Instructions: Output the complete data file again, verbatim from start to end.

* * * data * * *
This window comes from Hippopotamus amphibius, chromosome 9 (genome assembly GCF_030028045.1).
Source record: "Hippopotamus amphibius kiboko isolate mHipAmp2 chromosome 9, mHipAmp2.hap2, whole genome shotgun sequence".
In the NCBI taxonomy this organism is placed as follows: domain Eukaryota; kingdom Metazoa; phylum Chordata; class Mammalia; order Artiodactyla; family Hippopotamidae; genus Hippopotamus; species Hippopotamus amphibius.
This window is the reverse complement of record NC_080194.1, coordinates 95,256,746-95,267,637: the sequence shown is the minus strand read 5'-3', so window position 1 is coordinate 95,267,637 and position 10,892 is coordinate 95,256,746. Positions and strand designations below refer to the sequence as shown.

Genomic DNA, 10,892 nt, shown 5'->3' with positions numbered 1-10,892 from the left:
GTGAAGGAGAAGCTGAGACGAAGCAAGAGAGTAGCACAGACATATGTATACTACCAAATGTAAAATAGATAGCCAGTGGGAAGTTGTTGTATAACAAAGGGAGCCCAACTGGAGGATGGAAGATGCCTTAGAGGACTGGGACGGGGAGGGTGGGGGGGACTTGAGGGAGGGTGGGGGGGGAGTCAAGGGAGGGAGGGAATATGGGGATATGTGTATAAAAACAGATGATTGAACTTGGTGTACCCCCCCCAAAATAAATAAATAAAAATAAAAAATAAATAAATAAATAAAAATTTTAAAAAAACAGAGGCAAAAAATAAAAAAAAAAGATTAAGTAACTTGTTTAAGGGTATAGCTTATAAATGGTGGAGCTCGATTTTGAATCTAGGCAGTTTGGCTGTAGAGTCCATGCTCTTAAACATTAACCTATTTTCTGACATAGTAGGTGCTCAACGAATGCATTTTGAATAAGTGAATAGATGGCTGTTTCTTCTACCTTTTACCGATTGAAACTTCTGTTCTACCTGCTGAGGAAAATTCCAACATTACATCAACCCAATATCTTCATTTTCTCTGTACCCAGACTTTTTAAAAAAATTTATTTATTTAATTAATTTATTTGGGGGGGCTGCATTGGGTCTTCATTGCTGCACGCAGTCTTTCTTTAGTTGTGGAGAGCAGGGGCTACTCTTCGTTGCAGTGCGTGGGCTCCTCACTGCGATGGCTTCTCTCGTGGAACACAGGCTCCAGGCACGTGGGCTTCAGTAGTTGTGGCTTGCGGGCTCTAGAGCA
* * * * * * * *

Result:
This window comes from Hippopotamus amphibius, chromosome 9 (genome assembly GCF_030028045.1).
Source record: "Hippopotamus amphibius kiboko isolate mHipAmp2 chromosome 9, mHipAmp2.hap2, whole genome shotgun sequence".
In the NCBI taxonomy this organism is placed as follows: domain Eukaryota; kingdom Metazoa; phylum Chordata; class Mammalia; order Artiodactyla; family Hippopotamidae; genus Hippopotamus; species Hippopotamus amphibius.
This window is the reverse complement of record NC_080194.1, coordinates 95,256,746-95,267,637: the sequence shown is the minus strand read 5'-3', so window position 1 is coordinate 95,267,637 and position 10,892 is coordinate 95,256,746. Positions and strand designations below refer to the sequence as shown.

Genomic DNA, 10,892 nt, shown 5'->3' with positions numbered 1-10,892 from the left:
GTGAAGGAGAAGCTGAGACGAAGCAAGAGAGTAGCACAGACATATGTATACTACCAAATGTAAAATAGATAGCCAGTGGGAAGTTGTTGTATAACAAAGGGAGCCCAACTGGAGGATGGAAGATGCCTTAGAGGACTGGGACGGGGAGGGTGGGGGGGACTTGAGGGAGGGTGGGGGGGGAGTCAAGGGAGGGAGGGAATATGGGGATATGTGTATAAAAACAGATGATTGAACTTGGTGTACCCCCCCCAAAATAAATAAATAAAAATAAAAAATAAATAAATAAATAAAAATTTTAAAAAAACAGAGGCAAAAAATAAAAAAAAAAGATTAAGTAACTTGTTTAAGGGTATAGCTTATAAATGGTGGAGCTCGATTTTGAATCTAGGCAGTTTGGCTGTAGAGTCCATGCTCTTAAACATTAACCTATTTTCTGACATAGTAGGTGCTCAACGAATGCATTTTGAATAAGTGAATAGATGGCTGTTTCTTCTACCTTTTACCGATTGAAACTTCTGTTCTACCTGCTGAGGAAAATTCCAACATTACATCAACCCAATATCTTCATTTTCTCTGTACCCAGACTTTTTAAAAAAATTTATTTATTTAATTAATTTATTTGGGGGGGCTGCATTGGGTCTTCATTGCTGCACGCAGTCTTTCTTTAGTTGTGGAGAGCAGGGGCTACTCTTCGTTGCAGTGCGTGGGCTCCTCACTGCGATGGCTTCTCTCGTGGAACACAGGCTCCAGGCACGTGGGCTTCAGTAGTTGTGGCTTGCGGGCTCTAGAGCA